UW computer scientists to make financial products better and more available for the poor
In Kenya, the ease of transferring money via mobile phone has increased incomes in rural areas, enabled small businesses to thrive and reshaped the country's economy.
Thanks to this mobile money revolution, a taxi driver working in Nairobi can give a local merchant $50 in wages and the cell phone number of his wife in the family's home village. The wife gets a text message, then goes to a rural merchant who either immediately gives her $48, or distributes some portion of the wages and keeps the rest for her in savings.
But the success of that service—called M-Pesa—has been difficult or impossible to replicate in other parts of the developing world.
University of Washington computer scientists, with a grant from the Seattle-based Bill & Melinda Gates Foundation, will develop, test and deploy new technological solutions to make financial products more available to the lowest-income people around the world.
"This technology can have tremendous impact—both for allowing people to send remittances from the city back to rural regions, and to establish savings accounts so people can have reserves so that an event like an accident or a pregnancy doesn't send them over the edge," said Richard Anderson, a UW professor of computer science and engineering.
With a new $1.7 million, two-year grant awarded by the Gates Foundation in December, the UW Department of Computer Science & Engineering is establishing a new Digital Financial Services Research Group to investigate and overcome technological barriers to widespread adoption of mobile financial services.
Those include protecting money transfers from cyberattack, quickly but securely verifying the identity of users, designing an interface that doesn't require too many numbers, enrolling and tracking thousands of banking merchants, and developing technologies that will work across different mobile phone platforms in countries with multiple providers.
Kenya's success, in part, stems from having a single, dominant mobile phone company that operates throughout the country. Sending money from one cell phone provider's system to another cell phone company introduces technological and logistical complications.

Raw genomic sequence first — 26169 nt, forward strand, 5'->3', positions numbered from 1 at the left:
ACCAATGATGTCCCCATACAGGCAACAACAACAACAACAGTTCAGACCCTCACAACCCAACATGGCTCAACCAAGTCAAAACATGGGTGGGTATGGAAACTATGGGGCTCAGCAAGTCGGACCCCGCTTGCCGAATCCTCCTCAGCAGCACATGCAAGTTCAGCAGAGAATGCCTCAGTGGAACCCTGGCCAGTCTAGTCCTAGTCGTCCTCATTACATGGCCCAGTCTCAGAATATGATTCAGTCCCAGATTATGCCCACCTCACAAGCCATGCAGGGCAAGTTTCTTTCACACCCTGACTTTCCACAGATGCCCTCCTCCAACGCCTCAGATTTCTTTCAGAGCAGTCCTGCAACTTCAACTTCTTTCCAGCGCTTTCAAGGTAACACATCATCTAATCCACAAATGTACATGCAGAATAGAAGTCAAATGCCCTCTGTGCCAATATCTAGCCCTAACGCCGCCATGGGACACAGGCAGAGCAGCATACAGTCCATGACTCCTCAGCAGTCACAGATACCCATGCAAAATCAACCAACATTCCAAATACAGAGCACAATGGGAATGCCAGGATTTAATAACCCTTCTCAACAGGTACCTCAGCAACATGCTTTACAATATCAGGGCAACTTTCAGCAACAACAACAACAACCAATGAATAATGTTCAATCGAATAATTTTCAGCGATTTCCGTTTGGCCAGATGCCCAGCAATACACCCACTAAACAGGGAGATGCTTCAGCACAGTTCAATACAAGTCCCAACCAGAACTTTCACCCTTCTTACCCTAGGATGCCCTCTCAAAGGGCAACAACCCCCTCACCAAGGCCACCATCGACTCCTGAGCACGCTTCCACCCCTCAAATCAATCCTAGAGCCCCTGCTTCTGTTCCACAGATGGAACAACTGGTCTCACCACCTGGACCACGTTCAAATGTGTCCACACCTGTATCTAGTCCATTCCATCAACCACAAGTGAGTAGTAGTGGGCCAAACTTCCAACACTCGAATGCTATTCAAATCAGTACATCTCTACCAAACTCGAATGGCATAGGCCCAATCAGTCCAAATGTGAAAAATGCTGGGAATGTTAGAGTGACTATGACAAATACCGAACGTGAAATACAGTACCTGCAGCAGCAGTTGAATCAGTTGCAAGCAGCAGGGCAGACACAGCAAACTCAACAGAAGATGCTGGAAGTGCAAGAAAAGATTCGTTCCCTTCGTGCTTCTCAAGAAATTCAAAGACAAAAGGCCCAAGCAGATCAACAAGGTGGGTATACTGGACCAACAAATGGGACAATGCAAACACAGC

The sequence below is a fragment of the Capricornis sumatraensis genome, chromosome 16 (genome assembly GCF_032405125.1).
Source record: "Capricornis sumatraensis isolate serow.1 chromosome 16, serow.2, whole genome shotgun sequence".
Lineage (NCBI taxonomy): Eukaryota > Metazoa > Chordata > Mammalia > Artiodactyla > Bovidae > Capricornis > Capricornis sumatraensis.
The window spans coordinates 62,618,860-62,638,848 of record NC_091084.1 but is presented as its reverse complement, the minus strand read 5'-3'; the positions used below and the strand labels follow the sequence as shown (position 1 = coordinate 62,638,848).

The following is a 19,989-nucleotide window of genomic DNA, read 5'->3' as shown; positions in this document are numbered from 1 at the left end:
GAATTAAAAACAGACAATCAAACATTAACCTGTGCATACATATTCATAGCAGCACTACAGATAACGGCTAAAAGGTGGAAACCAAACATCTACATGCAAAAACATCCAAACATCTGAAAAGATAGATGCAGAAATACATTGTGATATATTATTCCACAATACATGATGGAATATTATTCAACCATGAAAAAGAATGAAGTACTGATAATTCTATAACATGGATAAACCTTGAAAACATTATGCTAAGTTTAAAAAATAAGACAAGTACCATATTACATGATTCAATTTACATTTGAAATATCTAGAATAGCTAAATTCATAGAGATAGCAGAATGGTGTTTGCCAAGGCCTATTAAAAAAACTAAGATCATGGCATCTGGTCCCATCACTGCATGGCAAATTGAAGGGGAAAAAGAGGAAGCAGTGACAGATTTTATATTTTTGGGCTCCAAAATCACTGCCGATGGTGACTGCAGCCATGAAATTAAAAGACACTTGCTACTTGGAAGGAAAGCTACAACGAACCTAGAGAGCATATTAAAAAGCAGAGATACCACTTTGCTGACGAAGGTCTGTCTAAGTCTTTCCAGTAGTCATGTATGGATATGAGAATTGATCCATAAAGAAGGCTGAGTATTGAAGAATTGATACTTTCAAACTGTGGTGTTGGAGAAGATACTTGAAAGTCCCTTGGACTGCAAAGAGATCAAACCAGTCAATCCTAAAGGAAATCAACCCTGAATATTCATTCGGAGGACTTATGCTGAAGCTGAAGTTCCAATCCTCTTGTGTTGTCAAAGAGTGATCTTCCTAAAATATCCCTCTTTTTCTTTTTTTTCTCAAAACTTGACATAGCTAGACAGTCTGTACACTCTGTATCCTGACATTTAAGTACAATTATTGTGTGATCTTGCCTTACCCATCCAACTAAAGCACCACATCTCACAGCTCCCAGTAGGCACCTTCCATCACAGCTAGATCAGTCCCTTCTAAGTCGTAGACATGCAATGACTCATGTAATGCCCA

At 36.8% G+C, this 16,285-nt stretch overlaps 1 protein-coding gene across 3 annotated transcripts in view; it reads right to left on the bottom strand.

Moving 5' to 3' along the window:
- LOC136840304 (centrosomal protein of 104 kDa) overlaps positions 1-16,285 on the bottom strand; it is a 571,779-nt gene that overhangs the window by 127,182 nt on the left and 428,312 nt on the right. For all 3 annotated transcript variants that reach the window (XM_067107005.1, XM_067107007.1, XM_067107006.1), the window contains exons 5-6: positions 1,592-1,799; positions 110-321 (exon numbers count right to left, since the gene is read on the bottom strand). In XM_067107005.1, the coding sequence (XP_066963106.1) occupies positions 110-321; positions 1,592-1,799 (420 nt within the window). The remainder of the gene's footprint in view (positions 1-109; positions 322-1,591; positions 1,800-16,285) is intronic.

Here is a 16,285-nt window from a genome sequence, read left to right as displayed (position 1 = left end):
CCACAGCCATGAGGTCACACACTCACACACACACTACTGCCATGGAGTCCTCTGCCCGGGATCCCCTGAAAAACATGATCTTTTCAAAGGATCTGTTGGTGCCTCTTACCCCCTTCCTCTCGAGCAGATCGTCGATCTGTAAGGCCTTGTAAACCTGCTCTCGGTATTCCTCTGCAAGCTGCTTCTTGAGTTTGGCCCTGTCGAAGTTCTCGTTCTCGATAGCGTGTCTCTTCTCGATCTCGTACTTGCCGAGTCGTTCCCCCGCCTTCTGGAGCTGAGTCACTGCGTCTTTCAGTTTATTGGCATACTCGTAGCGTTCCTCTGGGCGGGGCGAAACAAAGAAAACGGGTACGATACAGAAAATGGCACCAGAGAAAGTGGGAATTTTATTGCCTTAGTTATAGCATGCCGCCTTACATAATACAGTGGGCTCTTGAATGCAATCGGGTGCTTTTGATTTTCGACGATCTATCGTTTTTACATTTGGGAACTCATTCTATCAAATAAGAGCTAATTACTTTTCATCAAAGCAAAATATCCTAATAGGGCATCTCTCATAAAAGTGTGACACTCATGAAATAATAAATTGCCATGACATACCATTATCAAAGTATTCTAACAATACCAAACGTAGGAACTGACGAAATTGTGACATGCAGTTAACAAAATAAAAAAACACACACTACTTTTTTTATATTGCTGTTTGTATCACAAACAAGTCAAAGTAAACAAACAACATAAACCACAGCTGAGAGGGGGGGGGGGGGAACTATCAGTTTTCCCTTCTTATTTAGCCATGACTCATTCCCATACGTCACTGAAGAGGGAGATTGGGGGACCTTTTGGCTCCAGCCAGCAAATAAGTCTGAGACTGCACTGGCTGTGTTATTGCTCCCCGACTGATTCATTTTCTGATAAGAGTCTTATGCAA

Previous research on mobile money service adoption has largely resided in the social sciences. Applying a computing and technological lens to this type of financial service research is a relatively new piece of the puzzle, Anderson said.
The UW's computer science and engineering department brings deep expertise in privacy and security. Computer science and engineering professor Tadayoshi Kohno and assistant professor Franziska Roesner—who have uncovered security vulnerabilities in everything from automobile computers to wirelessly reprogrammable pacemakers to online browsing—will be part of the core UW team.
Other members include Information School assistant professor Joshua Blumenstock, who recently developed a method for measuring poverty and wealth via cell phone metadata, and computer science and engineering assistant professor Kurtis Heimerl, whose startup Endaga helps build locally owned, independent rural cellular networks in remote regions of the world.
The UW also has a track record in deploying tools that have been widely used in the developing world. The Open Data Kit, for instance, is a set of free, open-source tools that enable mobile data collection and analysis.
Organizations have used Open Data Kit to monitor election fraud in Afghanistan, track agricultural practices in Haiti, survey refugees in Lebanon, and diagnose and map disease in Uganda.
"We've been successful in getting a software system out that's fairly widely used around the world," said Anderson, who helped develop Open Data Kit. "To build this research group, we've identified a set of initial challenges to look at—the security of mobile applications for financial services and the user interface and tools to make it easier to build financial applications."
Secure, robust mobile money transfers could also simplify distribution of humanitarian funds. A non-governmental organization, for instance, could provide a cell phone company with a list of 10,000 farmers and their phone numbers. Each could receive a $5 voucher for fertilizer via text, which they could redeem at their local agricultural stores.
Because technological solutions won't succeed without local context and alignment with local regulations, the UW team will seek in-country experts and mobile money players to test new ideas.
Over the next two years, the team plans to prototype different technologies and develop a demonstration lab housed at the UW. With the help of those outside partners, the research group will identify technology projects that show potential for large-scale commercialization and warrant further investment.
"The long-term plan is that we'll work with larger teams and mobile operators on refining the technologies and toolkits so they can be tested and developed in-country," Anderson said.